Big Bucks In South Africa’s Wildlife Farming

Big Bucks In South Africa’s Wildlife Farming

South African researchers said that wildlife farming in the country was seven times  more profitable and sustainable than the traditional cattle farming. That’s explains the increased number of investors engaging in the practice of extensive ranching, breeding, and selling game species such as Cape buffalo, wildebeest, oryx, impala, and many more.

In 2013 a total of 23 963 wild animals were sold at the 67 official SA game auctions generating over $100 million in total turnover — the highest official sales in the nation’s history. Measured in terms of turnover, the wildlife industry in the country has grown at an average rate of 20 percent a year over the past 15 years.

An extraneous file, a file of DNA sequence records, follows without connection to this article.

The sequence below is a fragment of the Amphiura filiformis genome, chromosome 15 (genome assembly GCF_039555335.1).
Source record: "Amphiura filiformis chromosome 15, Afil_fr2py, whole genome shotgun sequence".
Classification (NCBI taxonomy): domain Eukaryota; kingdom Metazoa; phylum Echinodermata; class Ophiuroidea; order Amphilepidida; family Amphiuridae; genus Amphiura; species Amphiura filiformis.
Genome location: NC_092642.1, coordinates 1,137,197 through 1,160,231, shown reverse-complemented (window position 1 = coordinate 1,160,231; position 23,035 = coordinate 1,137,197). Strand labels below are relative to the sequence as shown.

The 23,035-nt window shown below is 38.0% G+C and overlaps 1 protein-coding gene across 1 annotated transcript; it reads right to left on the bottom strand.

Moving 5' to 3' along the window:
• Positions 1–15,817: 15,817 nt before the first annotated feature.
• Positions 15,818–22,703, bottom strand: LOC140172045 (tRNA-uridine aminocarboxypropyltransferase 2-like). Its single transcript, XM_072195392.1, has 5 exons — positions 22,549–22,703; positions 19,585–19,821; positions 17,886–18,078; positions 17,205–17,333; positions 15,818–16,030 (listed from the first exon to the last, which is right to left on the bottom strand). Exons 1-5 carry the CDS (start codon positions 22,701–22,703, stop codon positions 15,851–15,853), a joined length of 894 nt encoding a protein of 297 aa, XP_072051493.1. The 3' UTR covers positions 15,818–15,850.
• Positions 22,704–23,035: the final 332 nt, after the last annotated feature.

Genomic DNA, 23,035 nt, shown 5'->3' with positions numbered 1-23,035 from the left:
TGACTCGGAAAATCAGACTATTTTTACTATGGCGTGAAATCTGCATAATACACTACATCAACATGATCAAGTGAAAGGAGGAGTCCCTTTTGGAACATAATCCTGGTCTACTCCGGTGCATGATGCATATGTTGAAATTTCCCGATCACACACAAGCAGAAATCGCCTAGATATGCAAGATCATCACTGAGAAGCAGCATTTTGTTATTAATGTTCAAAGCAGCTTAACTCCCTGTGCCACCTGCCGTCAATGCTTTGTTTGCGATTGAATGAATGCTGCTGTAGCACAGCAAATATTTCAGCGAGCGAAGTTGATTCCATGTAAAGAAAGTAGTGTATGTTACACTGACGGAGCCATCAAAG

South Africa has more than 10 000 commercial wildlife ranches occupying 17 percent of the country’s land. Half are located in Limpopo, a further 20 percent in the Northern Cape and 12 percent in the Eastern Cape.

Breeding and selling of wildlife is considered controversial in most part of the western world particularly in North America due to the unethical game hunting practiced by some of the ranches. The practice is however long-established in South Africa as a means to provide a livelihood for private landowners and as a wildlife management strategy.